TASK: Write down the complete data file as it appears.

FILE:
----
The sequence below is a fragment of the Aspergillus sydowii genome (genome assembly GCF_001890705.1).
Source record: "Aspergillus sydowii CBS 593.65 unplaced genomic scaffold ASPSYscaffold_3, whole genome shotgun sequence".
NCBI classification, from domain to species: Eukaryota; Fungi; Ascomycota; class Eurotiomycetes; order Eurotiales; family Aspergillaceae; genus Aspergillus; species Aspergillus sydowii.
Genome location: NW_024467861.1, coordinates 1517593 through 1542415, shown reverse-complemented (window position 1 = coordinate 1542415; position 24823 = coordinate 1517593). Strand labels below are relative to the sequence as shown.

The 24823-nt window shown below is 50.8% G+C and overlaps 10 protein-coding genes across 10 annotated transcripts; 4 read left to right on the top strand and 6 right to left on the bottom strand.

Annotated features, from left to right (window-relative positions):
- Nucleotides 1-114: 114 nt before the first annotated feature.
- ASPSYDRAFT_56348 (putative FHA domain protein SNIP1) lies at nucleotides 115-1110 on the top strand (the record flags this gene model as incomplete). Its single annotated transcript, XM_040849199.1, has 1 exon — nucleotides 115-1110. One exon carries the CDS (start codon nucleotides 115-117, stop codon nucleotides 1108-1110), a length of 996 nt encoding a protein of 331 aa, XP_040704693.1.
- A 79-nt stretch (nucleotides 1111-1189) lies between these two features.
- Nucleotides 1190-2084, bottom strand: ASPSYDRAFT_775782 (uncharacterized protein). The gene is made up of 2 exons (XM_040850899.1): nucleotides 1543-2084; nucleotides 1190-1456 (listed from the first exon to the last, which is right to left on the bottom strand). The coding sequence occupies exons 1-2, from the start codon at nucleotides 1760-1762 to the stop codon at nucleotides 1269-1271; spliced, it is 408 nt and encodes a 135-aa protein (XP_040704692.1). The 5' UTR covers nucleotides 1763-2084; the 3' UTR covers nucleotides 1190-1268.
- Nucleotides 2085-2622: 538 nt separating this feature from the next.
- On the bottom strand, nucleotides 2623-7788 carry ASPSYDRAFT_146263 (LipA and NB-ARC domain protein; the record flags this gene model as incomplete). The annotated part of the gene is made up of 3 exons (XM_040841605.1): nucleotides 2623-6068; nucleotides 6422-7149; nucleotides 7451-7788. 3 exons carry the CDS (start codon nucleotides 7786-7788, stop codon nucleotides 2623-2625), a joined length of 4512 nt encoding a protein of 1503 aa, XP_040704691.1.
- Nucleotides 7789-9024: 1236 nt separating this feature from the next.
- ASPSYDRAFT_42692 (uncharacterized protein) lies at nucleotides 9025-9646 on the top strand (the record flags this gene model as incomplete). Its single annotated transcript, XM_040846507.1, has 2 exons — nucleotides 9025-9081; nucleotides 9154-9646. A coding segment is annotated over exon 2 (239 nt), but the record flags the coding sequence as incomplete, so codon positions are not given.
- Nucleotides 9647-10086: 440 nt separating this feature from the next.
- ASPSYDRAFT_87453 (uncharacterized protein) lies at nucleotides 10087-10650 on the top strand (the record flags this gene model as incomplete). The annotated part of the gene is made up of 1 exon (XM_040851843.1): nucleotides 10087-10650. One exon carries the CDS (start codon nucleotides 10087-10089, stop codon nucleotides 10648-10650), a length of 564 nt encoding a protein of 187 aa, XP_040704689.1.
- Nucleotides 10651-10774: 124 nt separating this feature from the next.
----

The sequence below is a fragment of the Aspergillus sydowii genome (genome assembly GCF_001890705.1).
Source record: "Aspergillus sydowii CBS 593.65 unplaced genomic scaffold ASPSYscaffold_3, whole genome shotgun sequence".
NCBI classification, from domain to species: Eukaryota; Fungi; Ascomycota; class Eurotiomycetes; order Eurotiales; family Aspergillaceae; genus Aspergillus; species Aspergillus sydowii.
Genome location: NW_024467861.1, coordinates 1517593 through 1542415, shown reverse-complemented (window position 1 = coordinate 1542415; position 24823 = coordinate 1517593). Strand labels below are relative to the sequence as shown.

The 24823-nt window shown below is 50.8% G+C and overlaps 10 protein-coding genes across 10 annotated transcripts; 4 read left to right on the top strand and 6 right to left on the bottom strand.

Annotated features, from left to right (window-relative positions):
- Nucleotides 1-114: 114 nt before the first annotated feature.
- ASPSYDRAFT_56348 (putative FHA domain protein SNIP1) lies at nucleotides 115-1110 on the top strand (the record flags this gene model as incomplete). Its single annotated transcript, XM_040849199.1, has 1 exon — nucleotides 115-1110. One exon carries the CDS (start codon nucleotides 115-117, stop codon nucleotides 1108-1110), a length of 996 nt encoding a protein of 331 aa, XP_040704693.1.
- A 79-nt stretch (nucleotides 1111-1189) lies between these two features.
- Nucleotides 1190-2084, bottom strand: ASPSYDRAFT_775782 (uncharacterized protein). The gene is made up of 2 exons (XM_040850899.1): nucleotides 1543-2084; nucleotides 1190-1456 (listed from the first exon to the last, which is right to left on the bottom strand). The coding sequence occupies exons 1-2, from the start codon at nucleotides 1760-1762 to the stop codon at nucleotides 1269-1271; spliced, it is 408 nt and encodes a 135-aa protein (XP_040704692.1). The 5' UTR covers nucleotides 1763-2084; the 3' UTR covers nucleotides 1190-1268.
- Nucleotides 2085-2622: 538 nt separating this feature from the next.
- On the bottom strand, nucleotides 2623-7788 carry ASPSYDRAFT_146263 (LipA and NB-ARC domain protein; the record flags this gene model as incomplete). The annotated part of the gene is made up of 3 exons (XM_040841605.1): nucleotides 2623-6068; nucleotides 6422-7149; nucleotides 7451-7788. 3 exons carry the CDS (start codon nucleotides 7786-7788, stop codon nucleotides 2623-2625), a joined length of 4512 nt encoding a protein of 1503 aa, XP_040704691.1.
- Nucleotides 7789-9024: 1236 nt separating this feature from the next.
- ASPSYDRAFT_42692 (uncharacterized protein) lies at nucleotides 9025-9646 on the top strand (the record flags this gene model as incomplete). Its single annotated transcript, XM_040846507.1, has 2 exons — nucleotides 9025-9081; nucleotides 9154-9646. A coding segment is annotated over exon 2 (239 nt), but the record flags the coding sequence as incomplete, so codon positions are not given.
- Nucleotides 9647-10086: 440 nt separating this feature from the next.
- ASPSYDRAFT_87453 (uncharacterized protein) lies at nucleotides 10087-10650 on the top strand (the record flags this gene model as incomplete). The annotated part of the gene is made up of 1 exon (XM_040851843.1): nucleotides 10087-10650. One exon carries the CDS (start codon nucleotides 10087-10089, stop codon nucleotides 10648-10650), a length of 564 nt encoding a protein of 187 aa, XP_040704689.1.
- Nucleotides 10651-10774: 124 nt separating this feature from the next.